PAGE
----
Following its approval by the House Energy and Commerce Committee on April 15, H.R. 1770 is expected to potentially see the floor under the guidance of Chairman Fred Upton (R-Mich) sometime the week of April 20.


References
[i] Data Security and Breach Notification Act of 2015, H.R. 1770, 114th Cong. § 5(5) (2015).
[ii] H.R. 1770 at § 2.
[iii] H.R. 1770 at § 3(a)(3).
[iv] H.R. 1770 at § 3(a)(5).
[v] H.R. 1770 at §4(a)-(b).

Officials from both the Federal Trade Commission (FTC) and European Union (EU) recently called for enhancements to the Obama administration’s proposed Consumer Privacy Bill of Rights.

The White House’s proposed Consumer Privacy Bill of Rights seeks to provide “a baseline of clear protections for consumers and greater certainty for companies.”  The guiding principles of the draft bill are:  individual control, transparency, respect for context, security, access and accuracy, focused collection and accountability.

But the proposed legislation also seeks to afford companies discretion and flexibility to promote innovation, which some officials argue has led to a lack of clarity.

FTC Chairwoman Edith Ramirez had hoped for a “stronger” proposal and had “concerns about the lack of clarity in the requirements that are set forth.”  However, Chairwoman Ramirez acknowledged the significance of a privacy bill backed by the White House.  FTC Commissioner Julie Brill also expressed concern over weaknesses in the draft, calling for more boundaries.

Likewise, European Data Protection Supervisor Giovanni Buttarelli felt that the proposal lacked clarity and that, as written, “a large majority of personal data would not be subject to any provisions or safeguards.”

To review the administration’s proposed bill, click here.

 

On December 31, 2014, the Federal Trade Commission announced that it approved a final order settling charges against Snapchat.

In its complaint, the FTC charged Snapchat with deceiving consumers over the amount of personal data that it collected and the security measures in place to protect the data from disclosure and misuse.

The settlement order prohibits Snapchat from misrepresenting the extent to which a message is deleted after being viewed by the recipient and the extent to which Snapchat is capable of detecting or notifying the sender when a recipient has captured a screenshot or otherwise saved the message.  Snapchat is also prohibited from misrepresenting the steps taken to protect against misuse or unauthorized disclosure of information.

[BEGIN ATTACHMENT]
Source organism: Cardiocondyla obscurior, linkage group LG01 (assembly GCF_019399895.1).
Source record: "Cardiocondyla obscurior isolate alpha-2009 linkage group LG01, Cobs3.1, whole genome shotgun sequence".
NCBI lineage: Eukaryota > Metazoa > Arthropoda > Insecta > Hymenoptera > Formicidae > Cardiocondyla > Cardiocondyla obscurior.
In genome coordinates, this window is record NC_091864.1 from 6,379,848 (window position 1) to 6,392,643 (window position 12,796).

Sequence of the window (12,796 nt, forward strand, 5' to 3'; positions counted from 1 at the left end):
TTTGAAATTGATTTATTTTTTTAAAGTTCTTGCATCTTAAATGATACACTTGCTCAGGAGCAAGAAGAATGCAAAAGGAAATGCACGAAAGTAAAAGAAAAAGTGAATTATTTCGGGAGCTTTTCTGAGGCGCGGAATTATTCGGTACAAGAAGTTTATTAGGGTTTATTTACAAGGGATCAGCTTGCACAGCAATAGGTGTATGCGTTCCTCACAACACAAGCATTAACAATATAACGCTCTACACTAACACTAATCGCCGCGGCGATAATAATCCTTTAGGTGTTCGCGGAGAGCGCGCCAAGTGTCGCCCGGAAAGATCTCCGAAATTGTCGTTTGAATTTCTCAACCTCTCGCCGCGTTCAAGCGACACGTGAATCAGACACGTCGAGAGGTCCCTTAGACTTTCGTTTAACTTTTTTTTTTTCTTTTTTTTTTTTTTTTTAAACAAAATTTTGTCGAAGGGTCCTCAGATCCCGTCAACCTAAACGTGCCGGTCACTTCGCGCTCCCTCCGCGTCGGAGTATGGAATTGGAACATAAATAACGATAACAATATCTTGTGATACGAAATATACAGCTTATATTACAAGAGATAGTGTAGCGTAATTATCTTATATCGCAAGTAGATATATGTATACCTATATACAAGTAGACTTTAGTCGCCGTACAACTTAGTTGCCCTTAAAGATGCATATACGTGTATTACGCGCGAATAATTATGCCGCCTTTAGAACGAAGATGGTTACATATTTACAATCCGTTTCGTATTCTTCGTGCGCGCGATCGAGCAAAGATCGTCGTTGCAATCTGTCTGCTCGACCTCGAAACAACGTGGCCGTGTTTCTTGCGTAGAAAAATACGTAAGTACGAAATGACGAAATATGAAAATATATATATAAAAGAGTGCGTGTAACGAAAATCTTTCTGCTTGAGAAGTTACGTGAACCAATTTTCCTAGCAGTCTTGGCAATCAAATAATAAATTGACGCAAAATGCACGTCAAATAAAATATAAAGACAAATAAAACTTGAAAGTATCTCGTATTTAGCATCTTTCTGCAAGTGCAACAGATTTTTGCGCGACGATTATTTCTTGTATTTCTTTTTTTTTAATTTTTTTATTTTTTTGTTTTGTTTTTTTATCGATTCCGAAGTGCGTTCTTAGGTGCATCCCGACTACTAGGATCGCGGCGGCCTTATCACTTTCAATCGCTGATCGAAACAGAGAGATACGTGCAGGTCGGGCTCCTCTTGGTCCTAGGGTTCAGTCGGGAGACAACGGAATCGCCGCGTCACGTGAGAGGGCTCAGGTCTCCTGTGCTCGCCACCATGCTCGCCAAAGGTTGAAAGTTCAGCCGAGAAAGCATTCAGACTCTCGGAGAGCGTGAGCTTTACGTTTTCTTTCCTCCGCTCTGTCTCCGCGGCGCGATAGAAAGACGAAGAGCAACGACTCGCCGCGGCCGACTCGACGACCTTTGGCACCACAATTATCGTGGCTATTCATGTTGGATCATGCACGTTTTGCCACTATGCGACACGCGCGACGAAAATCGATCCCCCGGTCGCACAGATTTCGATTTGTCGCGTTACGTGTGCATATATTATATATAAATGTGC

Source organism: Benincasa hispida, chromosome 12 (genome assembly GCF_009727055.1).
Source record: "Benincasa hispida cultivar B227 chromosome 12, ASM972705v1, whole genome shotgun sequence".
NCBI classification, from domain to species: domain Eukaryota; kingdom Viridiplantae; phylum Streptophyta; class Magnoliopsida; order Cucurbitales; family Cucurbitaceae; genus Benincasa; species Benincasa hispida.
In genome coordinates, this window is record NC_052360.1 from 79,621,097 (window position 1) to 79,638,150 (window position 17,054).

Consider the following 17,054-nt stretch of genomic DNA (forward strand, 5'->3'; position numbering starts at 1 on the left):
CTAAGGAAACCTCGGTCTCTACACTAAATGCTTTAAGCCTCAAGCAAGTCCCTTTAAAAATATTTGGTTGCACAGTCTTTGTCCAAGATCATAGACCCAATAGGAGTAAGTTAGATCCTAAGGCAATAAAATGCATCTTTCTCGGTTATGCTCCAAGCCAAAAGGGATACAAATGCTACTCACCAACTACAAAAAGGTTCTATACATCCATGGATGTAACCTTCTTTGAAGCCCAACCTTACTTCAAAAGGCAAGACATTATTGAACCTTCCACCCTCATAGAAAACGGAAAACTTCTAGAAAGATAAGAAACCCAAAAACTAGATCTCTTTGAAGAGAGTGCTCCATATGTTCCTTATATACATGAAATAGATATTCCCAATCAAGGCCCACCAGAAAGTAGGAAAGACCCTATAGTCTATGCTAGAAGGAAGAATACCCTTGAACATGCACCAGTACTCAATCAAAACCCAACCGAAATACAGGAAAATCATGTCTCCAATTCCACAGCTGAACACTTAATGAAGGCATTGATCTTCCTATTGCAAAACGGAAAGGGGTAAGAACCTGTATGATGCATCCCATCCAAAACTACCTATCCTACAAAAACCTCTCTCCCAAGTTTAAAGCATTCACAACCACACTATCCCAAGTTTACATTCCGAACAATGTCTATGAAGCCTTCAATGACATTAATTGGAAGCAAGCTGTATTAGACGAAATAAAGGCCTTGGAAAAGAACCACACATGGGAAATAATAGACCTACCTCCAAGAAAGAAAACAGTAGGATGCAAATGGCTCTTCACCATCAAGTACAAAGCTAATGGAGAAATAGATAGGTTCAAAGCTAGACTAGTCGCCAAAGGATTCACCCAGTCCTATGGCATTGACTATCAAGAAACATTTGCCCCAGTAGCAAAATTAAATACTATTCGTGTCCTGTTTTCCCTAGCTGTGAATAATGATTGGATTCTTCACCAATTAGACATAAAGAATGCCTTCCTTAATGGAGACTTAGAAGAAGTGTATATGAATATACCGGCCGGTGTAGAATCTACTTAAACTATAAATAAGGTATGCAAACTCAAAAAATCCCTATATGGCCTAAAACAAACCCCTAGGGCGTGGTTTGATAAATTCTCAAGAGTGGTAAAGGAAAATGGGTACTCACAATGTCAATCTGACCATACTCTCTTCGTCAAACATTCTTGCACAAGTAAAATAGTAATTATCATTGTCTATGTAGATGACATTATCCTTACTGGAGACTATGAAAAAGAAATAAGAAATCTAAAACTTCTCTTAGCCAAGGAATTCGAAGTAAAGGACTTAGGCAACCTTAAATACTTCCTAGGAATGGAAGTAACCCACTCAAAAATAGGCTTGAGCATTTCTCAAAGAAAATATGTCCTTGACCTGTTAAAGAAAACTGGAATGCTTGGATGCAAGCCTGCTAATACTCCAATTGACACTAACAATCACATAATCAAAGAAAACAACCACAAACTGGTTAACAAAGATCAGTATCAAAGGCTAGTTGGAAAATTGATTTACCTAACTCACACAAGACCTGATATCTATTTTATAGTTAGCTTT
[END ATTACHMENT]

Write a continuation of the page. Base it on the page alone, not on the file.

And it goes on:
Finally, the company will be required to implement a “comprehensive privacy program” and obtain assessments of that program every two years from an independent privacy professional for the next 20 years.

In its press release, the FTC noted that its settlement with Snapchat is “part of the FTC’s ongoing effort to ensure that companies market their apps truthfully and keep their privacy promises to consumers.”  For more information from the FTC on marketing apps, click here.

The Federal Trade Commission recently announced that it settled charges against a health billing company and its former CEO that they misled consumers who had signed up for their online billing portal by failing to inform them that the company would seek detailed medical information from pharmacies, medical labs and insurance companies.

The Atlanta-based medical billing provider operated a website where consumers could pay their medical bills, but in 2012, the company developed a separate service, Patient Health Report, that would provide consumers with comprehensive online medical records.  In order to populate the medical records, the company altered its registration process for the billing portal to include permission for the company to contact healthcare providers to obtain the consumer’s medical information, such as prescriptions, procedures, medical diagnoses, lab tests and more.

The company obtained a consumer’s “consent” through four authorizations presented in small windows on the webpage that displayed only six lines of the extensive text at a time and could be accepted by clicking one box to agree to all four authorizations at once.  According to the complaint, consumers registering for the billing service would have reasonably believed that the authorizations related only to billing.

The settlement requires the company to destroy any information collected relating to the Patient Health Report service.

This case is a good reminder for companies in the healthcare industry looking to offer new online products involving consumer health information that care must always be taken to ensure that consumers understand what the product offers and what information will be collected.

 

This week the Federal Trade Commission (FTC) fined TRUSTe, a company that endorses the data privacy practices of businesses, for misrepresenting its certification programs to consumers. TRUSTe offers Certified Privacy Seals, representing TRUSTe’s guarantee that e-commerce websites, mobile apps, cloud-based services, and child-centric websites are compliant with applicable regulatory mandates and employ best practices in protecting consumer information. To earn a Certified Privacy Seal, businesses must share their data privacy practices with TRUSTe, meet TRUSTe’s requirements for consumer transparency, and allow consumers to choose how personal information is collected and used.